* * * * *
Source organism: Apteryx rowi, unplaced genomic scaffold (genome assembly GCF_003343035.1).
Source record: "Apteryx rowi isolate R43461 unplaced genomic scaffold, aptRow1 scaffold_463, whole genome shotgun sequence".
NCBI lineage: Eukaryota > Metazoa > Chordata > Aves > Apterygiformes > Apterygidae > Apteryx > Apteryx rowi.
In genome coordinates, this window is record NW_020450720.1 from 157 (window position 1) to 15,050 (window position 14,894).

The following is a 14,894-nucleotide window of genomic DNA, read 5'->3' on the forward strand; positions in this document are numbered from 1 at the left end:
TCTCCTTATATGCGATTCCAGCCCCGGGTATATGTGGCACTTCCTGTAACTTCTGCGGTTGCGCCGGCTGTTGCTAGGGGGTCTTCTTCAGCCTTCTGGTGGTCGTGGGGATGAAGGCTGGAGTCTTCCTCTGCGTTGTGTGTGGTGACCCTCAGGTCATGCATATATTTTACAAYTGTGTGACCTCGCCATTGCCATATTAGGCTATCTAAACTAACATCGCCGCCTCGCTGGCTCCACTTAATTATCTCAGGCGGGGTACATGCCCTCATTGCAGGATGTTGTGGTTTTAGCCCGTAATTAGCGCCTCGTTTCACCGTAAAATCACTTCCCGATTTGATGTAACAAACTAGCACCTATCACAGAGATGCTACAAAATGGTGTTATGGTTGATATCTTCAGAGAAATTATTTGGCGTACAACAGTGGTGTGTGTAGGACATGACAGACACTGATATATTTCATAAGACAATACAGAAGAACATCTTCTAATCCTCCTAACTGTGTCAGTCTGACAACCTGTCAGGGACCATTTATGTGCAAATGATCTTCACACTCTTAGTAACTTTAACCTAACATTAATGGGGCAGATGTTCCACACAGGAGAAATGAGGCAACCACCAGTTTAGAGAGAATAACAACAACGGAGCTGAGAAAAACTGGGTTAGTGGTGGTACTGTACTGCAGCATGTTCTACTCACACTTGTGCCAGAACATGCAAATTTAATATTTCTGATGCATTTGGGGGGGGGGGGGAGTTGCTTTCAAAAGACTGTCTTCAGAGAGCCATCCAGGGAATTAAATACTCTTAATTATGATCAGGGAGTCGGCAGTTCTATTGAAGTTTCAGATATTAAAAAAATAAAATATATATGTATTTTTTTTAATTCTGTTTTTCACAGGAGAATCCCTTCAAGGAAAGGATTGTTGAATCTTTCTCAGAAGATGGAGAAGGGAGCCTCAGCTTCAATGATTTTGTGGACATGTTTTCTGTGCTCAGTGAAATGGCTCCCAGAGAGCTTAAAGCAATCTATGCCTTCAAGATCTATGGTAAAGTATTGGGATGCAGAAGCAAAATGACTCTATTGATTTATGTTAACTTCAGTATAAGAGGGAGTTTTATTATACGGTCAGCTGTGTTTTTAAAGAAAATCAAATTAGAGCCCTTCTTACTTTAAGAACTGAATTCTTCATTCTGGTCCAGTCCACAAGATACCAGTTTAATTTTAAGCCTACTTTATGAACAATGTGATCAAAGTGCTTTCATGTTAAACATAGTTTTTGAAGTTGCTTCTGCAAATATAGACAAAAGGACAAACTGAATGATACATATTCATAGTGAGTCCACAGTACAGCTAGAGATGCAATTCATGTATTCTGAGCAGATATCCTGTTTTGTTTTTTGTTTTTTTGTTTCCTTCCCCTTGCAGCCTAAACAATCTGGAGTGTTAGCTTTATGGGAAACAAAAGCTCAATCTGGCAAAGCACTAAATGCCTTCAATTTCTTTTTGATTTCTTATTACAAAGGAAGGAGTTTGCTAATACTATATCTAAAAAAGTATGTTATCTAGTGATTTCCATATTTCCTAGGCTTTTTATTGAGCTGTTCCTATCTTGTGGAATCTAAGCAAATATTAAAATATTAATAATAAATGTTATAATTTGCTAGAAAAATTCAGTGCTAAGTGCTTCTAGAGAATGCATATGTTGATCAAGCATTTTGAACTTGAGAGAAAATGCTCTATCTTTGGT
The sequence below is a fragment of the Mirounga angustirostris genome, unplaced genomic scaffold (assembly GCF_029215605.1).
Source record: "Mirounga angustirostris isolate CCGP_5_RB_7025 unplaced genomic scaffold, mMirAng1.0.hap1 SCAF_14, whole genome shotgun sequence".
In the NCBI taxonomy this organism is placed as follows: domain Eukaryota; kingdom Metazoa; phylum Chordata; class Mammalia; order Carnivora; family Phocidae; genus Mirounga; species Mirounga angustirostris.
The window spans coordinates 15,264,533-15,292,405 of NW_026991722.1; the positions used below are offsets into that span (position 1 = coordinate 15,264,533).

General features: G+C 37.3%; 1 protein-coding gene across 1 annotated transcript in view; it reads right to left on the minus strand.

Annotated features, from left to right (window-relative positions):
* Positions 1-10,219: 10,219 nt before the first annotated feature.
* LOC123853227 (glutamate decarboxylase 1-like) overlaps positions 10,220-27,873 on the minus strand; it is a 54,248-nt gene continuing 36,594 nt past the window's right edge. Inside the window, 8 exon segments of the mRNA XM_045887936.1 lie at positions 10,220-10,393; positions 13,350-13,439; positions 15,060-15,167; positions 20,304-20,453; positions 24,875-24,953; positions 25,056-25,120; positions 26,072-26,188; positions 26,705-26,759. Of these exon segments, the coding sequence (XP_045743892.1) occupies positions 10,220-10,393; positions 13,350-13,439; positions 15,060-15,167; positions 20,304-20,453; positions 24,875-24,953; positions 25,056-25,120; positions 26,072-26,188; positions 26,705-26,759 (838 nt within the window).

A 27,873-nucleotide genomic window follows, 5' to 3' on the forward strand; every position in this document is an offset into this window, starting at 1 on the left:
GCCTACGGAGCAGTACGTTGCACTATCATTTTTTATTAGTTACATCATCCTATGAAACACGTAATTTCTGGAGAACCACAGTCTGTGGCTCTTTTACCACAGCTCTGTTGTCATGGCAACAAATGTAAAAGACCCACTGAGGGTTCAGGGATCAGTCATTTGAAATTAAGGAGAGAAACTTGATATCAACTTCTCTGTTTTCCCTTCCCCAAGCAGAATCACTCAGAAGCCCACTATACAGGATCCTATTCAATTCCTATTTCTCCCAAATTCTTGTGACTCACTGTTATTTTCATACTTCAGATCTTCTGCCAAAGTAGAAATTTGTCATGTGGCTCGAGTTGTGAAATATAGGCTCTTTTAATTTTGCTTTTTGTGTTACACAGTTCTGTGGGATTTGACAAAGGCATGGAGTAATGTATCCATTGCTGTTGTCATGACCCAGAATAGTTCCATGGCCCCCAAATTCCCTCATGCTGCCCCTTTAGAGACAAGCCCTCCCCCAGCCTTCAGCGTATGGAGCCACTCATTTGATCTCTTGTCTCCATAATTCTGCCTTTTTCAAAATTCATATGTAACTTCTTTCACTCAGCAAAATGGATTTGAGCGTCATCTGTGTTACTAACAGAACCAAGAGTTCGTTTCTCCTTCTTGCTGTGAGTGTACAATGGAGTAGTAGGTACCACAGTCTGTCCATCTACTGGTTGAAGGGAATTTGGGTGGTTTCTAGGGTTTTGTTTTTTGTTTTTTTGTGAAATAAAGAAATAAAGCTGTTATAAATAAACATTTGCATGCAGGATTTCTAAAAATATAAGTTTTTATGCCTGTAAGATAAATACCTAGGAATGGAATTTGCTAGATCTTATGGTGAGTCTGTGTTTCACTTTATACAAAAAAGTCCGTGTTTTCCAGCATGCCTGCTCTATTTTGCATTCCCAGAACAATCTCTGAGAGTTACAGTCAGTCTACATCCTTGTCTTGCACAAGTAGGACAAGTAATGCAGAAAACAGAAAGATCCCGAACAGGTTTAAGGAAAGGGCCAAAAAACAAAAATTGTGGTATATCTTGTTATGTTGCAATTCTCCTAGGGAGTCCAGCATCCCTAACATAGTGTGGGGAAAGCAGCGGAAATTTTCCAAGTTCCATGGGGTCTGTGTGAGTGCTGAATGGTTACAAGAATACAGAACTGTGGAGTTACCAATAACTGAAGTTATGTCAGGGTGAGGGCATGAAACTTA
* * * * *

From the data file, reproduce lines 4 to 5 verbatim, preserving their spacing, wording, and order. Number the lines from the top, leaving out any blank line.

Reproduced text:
In genome coordinates, this window is record NW_020450720.1 from 157 (window position 1) to 15,050 (window position 14,894).

The following is a 14,894-nucleotide window of genomic DNA, read 5'->3' on the forward strand; positions in this document are numbered from 1 at the left end: